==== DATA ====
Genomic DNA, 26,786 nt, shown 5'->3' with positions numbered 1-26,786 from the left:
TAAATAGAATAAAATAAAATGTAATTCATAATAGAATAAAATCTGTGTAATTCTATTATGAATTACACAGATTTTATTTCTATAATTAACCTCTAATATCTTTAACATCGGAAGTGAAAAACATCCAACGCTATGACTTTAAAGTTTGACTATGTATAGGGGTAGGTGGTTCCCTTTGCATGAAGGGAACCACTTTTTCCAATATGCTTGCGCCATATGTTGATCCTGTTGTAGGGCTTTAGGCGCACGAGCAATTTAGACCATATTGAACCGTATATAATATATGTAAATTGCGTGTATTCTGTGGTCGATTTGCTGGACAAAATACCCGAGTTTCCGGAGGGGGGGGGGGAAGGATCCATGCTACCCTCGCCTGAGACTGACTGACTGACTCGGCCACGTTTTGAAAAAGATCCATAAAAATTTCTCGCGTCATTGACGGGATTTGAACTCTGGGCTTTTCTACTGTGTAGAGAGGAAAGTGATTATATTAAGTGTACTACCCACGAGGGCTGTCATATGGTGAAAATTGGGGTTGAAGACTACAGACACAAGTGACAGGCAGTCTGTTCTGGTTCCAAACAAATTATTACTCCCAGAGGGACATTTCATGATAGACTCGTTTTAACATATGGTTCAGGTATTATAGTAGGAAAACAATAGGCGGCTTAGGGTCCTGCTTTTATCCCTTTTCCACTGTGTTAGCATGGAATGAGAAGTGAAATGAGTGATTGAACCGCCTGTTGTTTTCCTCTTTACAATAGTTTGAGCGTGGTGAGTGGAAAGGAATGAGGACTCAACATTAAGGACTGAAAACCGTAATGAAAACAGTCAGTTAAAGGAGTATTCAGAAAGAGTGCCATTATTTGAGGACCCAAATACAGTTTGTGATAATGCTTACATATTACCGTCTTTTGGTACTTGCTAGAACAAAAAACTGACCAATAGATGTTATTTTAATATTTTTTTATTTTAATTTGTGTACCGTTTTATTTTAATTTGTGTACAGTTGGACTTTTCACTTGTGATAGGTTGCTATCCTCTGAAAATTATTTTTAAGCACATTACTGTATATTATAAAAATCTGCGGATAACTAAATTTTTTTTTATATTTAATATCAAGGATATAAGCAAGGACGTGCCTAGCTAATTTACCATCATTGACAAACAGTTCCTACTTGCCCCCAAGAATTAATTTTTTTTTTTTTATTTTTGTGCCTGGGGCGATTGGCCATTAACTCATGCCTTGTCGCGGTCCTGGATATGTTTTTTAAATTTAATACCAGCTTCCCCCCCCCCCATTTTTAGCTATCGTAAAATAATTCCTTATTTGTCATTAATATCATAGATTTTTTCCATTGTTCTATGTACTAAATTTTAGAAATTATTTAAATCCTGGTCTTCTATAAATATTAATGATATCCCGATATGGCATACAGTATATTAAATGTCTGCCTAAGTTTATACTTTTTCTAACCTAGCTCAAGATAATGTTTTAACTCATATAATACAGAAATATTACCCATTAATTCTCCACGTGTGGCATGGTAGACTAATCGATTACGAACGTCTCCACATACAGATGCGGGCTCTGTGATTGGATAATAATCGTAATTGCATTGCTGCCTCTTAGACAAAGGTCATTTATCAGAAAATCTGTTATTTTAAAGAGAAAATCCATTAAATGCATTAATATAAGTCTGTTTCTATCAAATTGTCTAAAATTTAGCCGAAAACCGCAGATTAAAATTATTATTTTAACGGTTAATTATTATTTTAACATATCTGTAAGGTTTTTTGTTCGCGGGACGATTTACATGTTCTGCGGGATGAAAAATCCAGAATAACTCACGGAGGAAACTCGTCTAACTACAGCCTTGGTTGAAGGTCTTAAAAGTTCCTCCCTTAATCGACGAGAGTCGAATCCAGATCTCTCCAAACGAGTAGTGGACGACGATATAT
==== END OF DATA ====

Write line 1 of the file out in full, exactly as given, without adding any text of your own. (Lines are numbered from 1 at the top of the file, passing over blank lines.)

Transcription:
Genomic DNA, 26,786 nt, shown 5'->3' with positions numbered 1-26,786 from the left: